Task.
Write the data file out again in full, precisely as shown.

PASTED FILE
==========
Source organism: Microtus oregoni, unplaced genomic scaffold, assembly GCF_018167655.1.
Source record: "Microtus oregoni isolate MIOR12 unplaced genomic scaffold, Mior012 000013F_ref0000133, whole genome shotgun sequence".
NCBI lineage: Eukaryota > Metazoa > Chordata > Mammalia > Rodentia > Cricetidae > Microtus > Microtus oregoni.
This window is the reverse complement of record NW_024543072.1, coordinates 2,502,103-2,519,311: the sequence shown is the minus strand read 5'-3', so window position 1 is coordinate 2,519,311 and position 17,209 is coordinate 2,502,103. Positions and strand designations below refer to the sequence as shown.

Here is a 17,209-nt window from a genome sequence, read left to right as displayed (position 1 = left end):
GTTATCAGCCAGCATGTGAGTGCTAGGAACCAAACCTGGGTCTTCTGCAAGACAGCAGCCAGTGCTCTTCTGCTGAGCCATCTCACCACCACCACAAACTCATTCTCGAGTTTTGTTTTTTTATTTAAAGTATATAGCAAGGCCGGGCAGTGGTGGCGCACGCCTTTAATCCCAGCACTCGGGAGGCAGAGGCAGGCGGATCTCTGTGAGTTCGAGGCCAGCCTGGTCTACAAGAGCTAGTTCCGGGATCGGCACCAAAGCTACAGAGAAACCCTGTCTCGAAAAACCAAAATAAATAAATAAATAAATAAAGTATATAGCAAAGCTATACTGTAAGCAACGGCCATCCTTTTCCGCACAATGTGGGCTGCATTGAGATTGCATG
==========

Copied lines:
Source organism: Microtus oregoni, unplaced genomic scaffold, assembly GCF_018167655.1.
Source record: "Microtus oregoni isolate MIOR12 unplaced genomic scaffold, Mior012 000013F_ref0000133, whole genome shotgun sequence".
NCBI lineage: Eukaryota > Metazoa > Chordata > Mammalia > Rodentia > Cricetidae > Microtus > Microtus oregoni.
This window is the reverse complement of record NW_024543072.1, coordinates 2,502,103-2,519,311: the sequence shown is the minus strand read 5'-3', so window position 1 is coordinate 2,519,311 and position 17,209 is coordinate 2,502,103. Positions and strand designations below refer to the sequence as shown.

Here is a 17,209-nt window from a genome sequence, read left to right as displayed (position 1 = left end):
GTTATCAGCCAGCATGTGAGTGCTAGGAACCAAACCTGGGTCTTCTGCAAGACAGCAGCCAGTGCTCTTCTGCTGAGCCATCTCACCACCACCACAAACTCATTCTCGAGTTTTGTTTTTTTATTTAAAGTATATAGCAAGGCCGGGCAGTGGTGGCGCACGCCTTTAATCCCAGCACTCGGGAGGCAGAGGCAGGCGGATCTCTGTGAGTTCGAGGCCAGCCTGGTCTACAAGAGCTAGTTCCGGGATCGGCACCAAAGCTACAGAGAAACCCTGTCTCGAAAAACCAAAATAAATAAATAAATAAATAAAGTATATAGCAAAGCTATACTGTAAGCAACGGCCATCCTTTTCCGCACAATGTGGGCTGCATTGAGATTGCATG